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Lipoprotein apheresis in the management of severe hypercholesterolemia and of elevation of lipoprotein(a): current perspectives and patient selection

Authors Julius U

Received 2 July 2016

Accepted for publication 30 July 2016

Published 13 October 2016 Volume 2016:9 Pages 349—360

DOI https://doi.org/10.2147/MDER.S98889

Checked for plagiarism Yes

Review by Single-blind

Peer reviewers approved by Dr Akshita Wason

Peer reviewer comments 2

Editor who approved publication: Dr Scott Fraser


Video abstracted presented by Dr Ulrich Julius.

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Ulrich Julius

Lipidology and Center for Extracorporeal Therapy, Department for Internal Medicine III, University Hospital Carl Gustav Carus at the Technische Universität Dresden, Dresden, Germany

Abstract: This review reports the current situation with respect to therapeutic options (lifestyle and drugs) reducing the concentrations of atherogenic low-density lipoprotein cholesterol (LDL-C) and lipoprotein(a) (Lp[a]). Three lipoprotein apheresis (LA) principles have been realized: precipitation, filtration, and adsorption. Available LA methods are herein described in detail – major components, pumps, extracorporeal volume, treated volume, and anticoagulation. General features of all LA methods as well as pleotropic effects are elaborated. Indications for LA therapy are quoted: homozygous familial hypercholesterolemia (HCH), severe HCH, and isolated elevation of Lp(a) and progress of atherosclerotic disease. A major focus is on the evidence of the effect of LA on cardiovascular outcome data, and the most important publications are cited in this context. The best studies have been performed in patients with elevated Lp(a) in whom cardiovascular events were reduced by more than 80%. Major adverse effects and contraindications are listed. The impact of an LA therapy on patient quality of life and the requirements they have to fulfill are also highlighted. Finally, the future role of LA in treating high-risk patients with high LDL-C and/or high Lp(a) is discussed. It is probable that the significance of LA for treating patients with elevated LDL-C will decrease (with the exception of homozygous familial HCH) due to the application of PCSK9 inhibitors. The antisense oligonucleotide against apolipoprotein(a) could replace LA in patients with high Lp(a), provided positive outcome data are generated.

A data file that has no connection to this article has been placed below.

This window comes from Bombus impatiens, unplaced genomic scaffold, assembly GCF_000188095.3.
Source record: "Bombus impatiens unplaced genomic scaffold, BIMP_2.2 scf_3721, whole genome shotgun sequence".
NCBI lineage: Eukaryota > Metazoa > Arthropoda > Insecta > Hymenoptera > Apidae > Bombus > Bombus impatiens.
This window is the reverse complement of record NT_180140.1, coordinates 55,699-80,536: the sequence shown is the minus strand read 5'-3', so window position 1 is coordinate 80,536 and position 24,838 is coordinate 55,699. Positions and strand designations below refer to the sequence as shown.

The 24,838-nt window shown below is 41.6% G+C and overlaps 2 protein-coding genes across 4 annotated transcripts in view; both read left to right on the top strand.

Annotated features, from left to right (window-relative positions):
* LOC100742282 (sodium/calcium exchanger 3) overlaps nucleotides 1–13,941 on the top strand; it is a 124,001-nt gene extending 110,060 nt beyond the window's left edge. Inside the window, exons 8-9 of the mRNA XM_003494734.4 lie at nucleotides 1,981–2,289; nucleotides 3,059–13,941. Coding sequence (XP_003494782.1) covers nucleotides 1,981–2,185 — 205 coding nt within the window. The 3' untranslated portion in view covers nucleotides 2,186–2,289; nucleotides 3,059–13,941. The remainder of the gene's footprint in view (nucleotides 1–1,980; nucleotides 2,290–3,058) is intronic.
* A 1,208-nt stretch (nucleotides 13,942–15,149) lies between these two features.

Keywords: LDL cholesterol, lipoprotein(a), lipid-lowering therapy, lipoprotein apheresis, cardiovascular outcome

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